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Senate Approves Expansion of Fund for Nuclear Waste Exposure Victims

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Senate Approves Expansion of Fund for Nuclear Waste Exposure Victims

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The Senate on Thursday passed bipartisan legislation that would significantly expand a law allowing victims of government-caused nuclear contamination who developed cancer and other serious illnesses to receive federal compensation.

The 69-to-30 vote buoyed long-held hopes that the federal government would take further steps to make amends to anyone sickened by the legacy of the nation’s nuclear weapons program.

The bill would overhaul a law passed more than two decades ago with an exceedingly narrow scope, meant to compensate those who participated in or were present for aboveground atomic bomb testing, a hallmark of the Manhattan Project in the 1940s, or uranium miners who worked between 1942 and 1971.

But the writers of that initial statute excluded large constituencies of those affected by the testing — people known as “downwinders” — including in large swaths of Arizona, New Mexico and Nevada. They also left out altogether communities in areas such as Idaho, Montana, Colorado and Guam.

The legislation, spearheaded by Senators Josh Hawley, Republican of Missouri, and Ben Ray Luján, Democrat of New Mexico, would not only seek to remedy those omissions, but it would also broaden it substantially beyond Cold War-era victims to others who have been harmed by the aftereffects in the decades since. The law is scheduled to expire in June unless Congress acts before then to renew it.

“This is a moral issue,” Mr. Hawley said. “The government exposed these good Americans to nuclear radiation without their consent, and usually, without any support. Now the government needs to make it right, and that is what this program is for. That is why the reauthorization update is absolutely necessary.”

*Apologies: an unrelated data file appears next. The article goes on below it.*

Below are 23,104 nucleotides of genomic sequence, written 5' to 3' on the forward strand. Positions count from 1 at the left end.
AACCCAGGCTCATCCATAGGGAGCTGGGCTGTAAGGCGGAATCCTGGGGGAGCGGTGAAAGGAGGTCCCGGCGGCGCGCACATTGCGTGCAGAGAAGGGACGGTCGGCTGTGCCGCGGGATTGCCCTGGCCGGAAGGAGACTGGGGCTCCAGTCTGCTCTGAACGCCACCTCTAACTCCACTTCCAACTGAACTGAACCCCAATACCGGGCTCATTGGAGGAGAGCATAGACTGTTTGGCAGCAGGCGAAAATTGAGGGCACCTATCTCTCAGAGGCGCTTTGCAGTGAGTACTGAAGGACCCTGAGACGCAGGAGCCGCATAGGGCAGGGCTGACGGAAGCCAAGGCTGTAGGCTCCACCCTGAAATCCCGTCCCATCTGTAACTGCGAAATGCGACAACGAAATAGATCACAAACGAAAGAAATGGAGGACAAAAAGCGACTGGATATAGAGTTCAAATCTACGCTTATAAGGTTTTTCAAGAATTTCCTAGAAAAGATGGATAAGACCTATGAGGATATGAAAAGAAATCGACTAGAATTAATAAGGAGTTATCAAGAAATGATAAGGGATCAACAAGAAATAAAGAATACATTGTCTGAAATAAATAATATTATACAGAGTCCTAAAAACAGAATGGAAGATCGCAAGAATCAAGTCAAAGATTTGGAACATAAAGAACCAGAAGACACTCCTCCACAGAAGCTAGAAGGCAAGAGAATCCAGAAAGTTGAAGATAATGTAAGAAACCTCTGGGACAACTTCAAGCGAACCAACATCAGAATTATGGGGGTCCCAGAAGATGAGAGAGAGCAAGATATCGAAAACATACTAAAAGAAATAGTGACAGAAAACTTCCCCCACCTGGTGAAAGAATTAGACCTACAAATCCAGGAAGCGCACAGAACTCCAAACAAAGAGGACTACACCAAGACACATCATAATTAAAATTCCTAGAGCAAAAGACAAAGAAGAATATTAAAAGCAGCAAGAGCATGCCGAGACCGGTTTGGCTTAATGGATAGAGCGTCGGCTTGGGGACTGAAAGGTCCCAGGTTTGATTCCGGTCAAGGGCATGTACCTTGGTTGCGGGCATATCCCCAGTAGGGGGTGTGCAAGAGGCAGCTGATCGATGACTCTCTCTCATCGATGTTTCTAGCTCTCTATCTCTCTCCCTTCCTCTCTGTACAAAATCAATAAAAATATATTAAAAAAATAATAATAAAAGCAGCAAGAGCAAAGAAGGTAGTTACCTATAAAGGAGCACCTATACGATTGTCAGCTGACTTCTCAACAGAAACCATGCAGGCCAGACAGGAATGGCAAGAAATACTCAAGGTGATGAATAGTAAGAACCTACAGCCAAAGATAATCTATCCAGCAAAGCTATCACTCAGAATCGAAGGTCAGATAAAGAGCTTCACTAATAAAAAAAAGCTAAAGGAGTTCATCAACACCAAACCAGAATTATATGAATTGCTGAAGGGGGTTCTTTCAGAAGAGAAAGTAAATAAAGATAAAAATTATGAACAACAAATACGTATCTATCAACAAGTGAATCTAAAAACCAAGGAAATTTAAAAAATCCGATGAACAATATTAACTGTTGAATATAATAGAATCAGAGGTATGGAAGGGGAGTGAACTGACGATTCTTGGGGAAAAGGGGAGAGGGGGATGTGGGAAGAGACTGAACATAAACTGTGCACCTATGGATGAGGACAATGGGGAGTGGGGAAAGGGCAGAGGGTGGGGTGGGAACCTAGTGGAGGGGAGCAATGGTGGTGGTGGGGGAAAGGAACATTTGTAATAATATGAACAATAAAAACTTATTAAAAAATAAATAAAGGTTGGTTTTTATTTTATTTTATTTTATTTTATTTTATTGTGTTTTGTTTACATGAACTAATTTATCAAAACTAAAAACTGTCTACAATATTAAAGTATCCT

The bill, which the White House endorsed in a statement on Wednesday, makes the case that the federal government should compensate anyone grievously sickened by the legacy of the nation’s nuclear weapons program. It is unclear whether Speaker Mike Johnson will put the legislation to a vote on the House floor.

The bill would extend access to the federal fund for six years and expand eligibility to Missourians sickened by radioactive waste that was never properly disposed of — and in some cases left out in the open near a creek — in St. Louis, the home of a uranium processing site in the 1940s.

A blockbuster report by The Missouri Independent, MuckRock and The Associated Press last year found that generations of families growing up in the area have since faced “rare cancers, autoimmune disorders and other mysterious illnesses they have come to believe were the result of exposure to its waters and sediment.”

The measure would also expand eligibility for civilians affected by testing or the cascading effects of uranium processing in certain ZIP codes in Alaska, Kentucky and Tennessee.

“Since this bill has been scheduled for a vote,” Mr. Luján said, “I’ve heard from more colleagues about their communities that have been harmed by our nation’s complicated nuclear legacy.”

Momentum to renew and expand the program, an effort that has sputtered along for years in fits and starts, picked up in July, when the Senate voted to attach a version of the measure to the annual defense policy bill. But the measure was ultimately stripped out of the final version of the legislation after Republicans objected to its hefty price tag, which congressional scorekeepers estimated could hit $140 billion.

Mr. Hawley and Mr. Luján say they have since adjusted the legislation — axing a provision that would have provided additional compensation beyond the one-time payment for medical bills — so the cost will be closer to $40 billion. They also revised their bill to shorten the extension of the law from 19 years to six years.

The law has paid out more than $2.5 billion in benefits to more than 55,000 claimants since its creation in 1990, according to congressional researchers. Claimants, who can include children or grandchildren of those who would have benefited from the program but have since died, receive a one-time payment ranging from $50,000 to $100,000.

A few dozen activists who have been lobbying for the expansion of the legislation — many of whom say they and their loved ones have been sickened by exposure to radioactive waste — sat watching in the gallery as the vote took place.

As they filed out of the Senate chamber afterward, several broke down in tears.

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